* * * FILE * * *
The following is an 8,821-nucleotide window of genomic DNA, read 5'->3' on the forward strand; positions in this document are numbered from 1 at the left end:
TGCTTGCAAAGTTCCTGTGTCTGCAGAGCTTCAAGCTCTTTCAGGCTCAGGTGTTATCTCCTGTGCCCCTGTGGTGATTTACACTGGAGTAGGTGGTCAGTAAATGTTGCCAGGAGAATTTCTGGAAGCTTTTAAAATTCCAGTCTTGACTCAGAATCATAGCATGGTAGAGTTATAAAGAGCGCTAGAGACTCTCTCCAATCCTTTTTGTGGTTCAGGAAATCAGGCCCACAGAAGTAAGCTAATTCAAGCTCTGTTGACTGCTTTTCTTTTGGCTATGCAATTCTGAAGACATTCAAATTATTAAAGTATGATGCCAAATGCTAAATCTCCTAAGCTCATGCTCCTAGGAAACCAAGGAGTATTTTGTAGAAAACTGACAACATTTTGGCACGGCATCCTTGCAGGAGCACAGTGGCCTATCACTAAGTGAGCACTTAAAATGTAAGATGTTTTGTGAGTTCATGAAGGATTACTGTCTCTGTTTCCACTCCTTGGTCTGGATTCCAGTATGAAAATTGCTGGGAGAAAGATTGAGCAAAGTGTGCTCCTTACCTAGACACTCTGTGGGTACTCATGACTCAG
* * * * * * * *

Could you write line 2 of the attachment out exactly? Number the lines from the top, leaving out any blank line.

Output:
TGCTTGCAAAGTTCCTGTGTCTGCAGAGCTTCAAGCTCTTTCAGGCTCAGGTGTTATCTCCTGTGCCCCTGTGGTGATTTACACTGGAGTAGGTGGTCAGTAAATGTTGCCAGGAGAATTTCTGGAAGCTTTTAAAATTCCAGTCTTGACTCAGAATCATAGCATGGTAGAGTTATAAAGAGCGCTAGAGACTCTCTCCAATCCTTTTTGTGGTTCAGGAAATCAGGCCCACAGAAGTAAGCTAATTCAAGCTCTGTTGACTGCTTTTCTTTTGGCTATGCAATTCTGAAGACATTCAAATTATTAAAGTATGATGCCAAATGCTAAATCTCCTAAGCTCATGCTCCTAGGAAACCAAGGAGTATTTTGTAGAAAACTGACAACATTTTGGCACGGCATCCTTGCAGGAGCACAGTGGCCTATCACTAAGTGAGCACTTAAAATGTAAGATGTTTTGTGAGTTCATGAAGGATTACTGTCTCTGTTTCCACTCCTTGGTCTGGATTCCAGTATGAAAATTGCTGGGAGAAAGATTGAGCAAAGTGTGCTCCTTACCTAGACACTCTGTGGGTACTCATGACTCAG